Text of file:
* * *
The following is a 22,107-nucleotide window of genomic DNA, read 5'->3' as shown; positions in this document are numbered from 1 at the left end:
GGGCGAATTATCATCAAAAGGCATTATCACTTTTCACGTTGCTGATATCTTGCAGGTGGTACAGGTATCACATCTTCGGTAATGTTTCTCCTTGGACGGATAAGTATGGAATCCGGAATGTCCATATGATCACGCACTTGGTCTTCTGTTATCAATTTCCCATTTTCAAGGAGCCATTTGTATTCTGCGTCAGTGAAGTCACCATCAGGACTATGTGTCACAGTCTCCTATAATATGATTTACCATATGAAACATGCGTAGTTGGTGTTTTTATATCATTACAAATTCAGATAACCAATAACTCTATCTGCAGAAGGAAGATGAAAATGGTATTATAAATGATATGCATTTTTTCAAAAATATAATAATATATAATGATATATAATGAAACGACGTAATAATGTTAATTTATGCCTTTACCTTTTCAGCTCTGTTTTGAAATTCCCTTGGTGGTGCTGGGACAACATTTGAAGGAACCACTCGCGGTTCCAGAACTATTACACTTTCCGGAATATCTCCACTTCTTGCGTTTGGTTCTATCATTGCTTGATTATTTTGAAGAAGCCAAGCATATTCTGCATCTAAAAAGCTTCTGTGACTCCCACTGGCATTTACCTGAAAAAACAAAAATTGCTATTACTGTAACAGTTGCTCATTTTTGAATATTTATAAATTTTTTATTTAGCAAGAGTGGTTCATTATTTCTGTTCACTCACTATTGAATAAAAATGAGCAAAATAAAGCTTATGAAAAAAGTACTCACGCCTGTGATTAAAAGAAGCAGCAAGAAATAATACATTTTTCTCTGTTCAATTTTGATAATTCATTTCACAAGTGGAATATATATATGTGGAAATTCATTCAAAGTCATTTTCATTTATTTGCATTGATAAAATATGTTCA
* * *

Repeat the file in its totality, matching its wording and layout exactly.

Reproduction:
The following is a 22,107-nucleotide window of genomic DNA, read 5'->3' as shown; positions in this document are numbered from 1 at the left end:
GGGCGAATTATCATCAAAAGGCATTATCACTTTTCACGTTGCTGATATCTTGCAGGTGGTACAGGTATCACATCTTCGGTAATGTTTCTCCTTGGACGGATAAGTATGGAATCCGGAATGTCCATATGATCACGCACTTGGTCTTCTGTTATCAATTTCCCATTTTCAAGGAGCCATTTGTATTCTGCGTCAGTGAAGTCACCATCAGGACTATGTGTCACAGTCTCCTATAATATGATTTACCATATGAAACATGCGTAGTTGGTGTTTTTATATCATTACAAATTCAGATAACCAATAACTCTATCTGCAGAAGGAAGATGAAAATGGTATTATAAATGATATGCATTTTTTCAAAAATATAATAATATATAATGATATATAATGAAACGACGTAATAATGTTAATTTATGCCTTTACCTTTTCAGCTCTGTTTTGAAATTCCCTTGGTGGTGCTGGGACAACATTTGAAGGAACCACTCGCGGTTCCAGAACTATTACACTTTCCGGAATATCTCCACTTCTTGCGTTTGGTTCTATCATTGCTTGATTATTTTGAAGAAGCCAAGCATATTCTGCATCTAAAAAGCTTCTGTGACTCCCACTGGCATTTACCTGAAAAAACAAAAATTGCTATTACTGTAACAGTTGCTCATTTTTGAATATTTATAAATTTTTTATTTAGCAAGAGTGGTTCATTATTTCTGTTCACTCACTATTGAATAAAAATGAGCAAAATAAAGCTTATGAAAAAAGTACTCACGCCTGTGATTAAAAGAAGCAGCAAGAAATAATACATTTTTCTCTGTTCAATTTTGATAATTCATTTCACAAGTGGAATATATATATGTGGAAATTCATTCAAAGTCATTTTCATTTATTTGCATTGATAAAATATGTTCA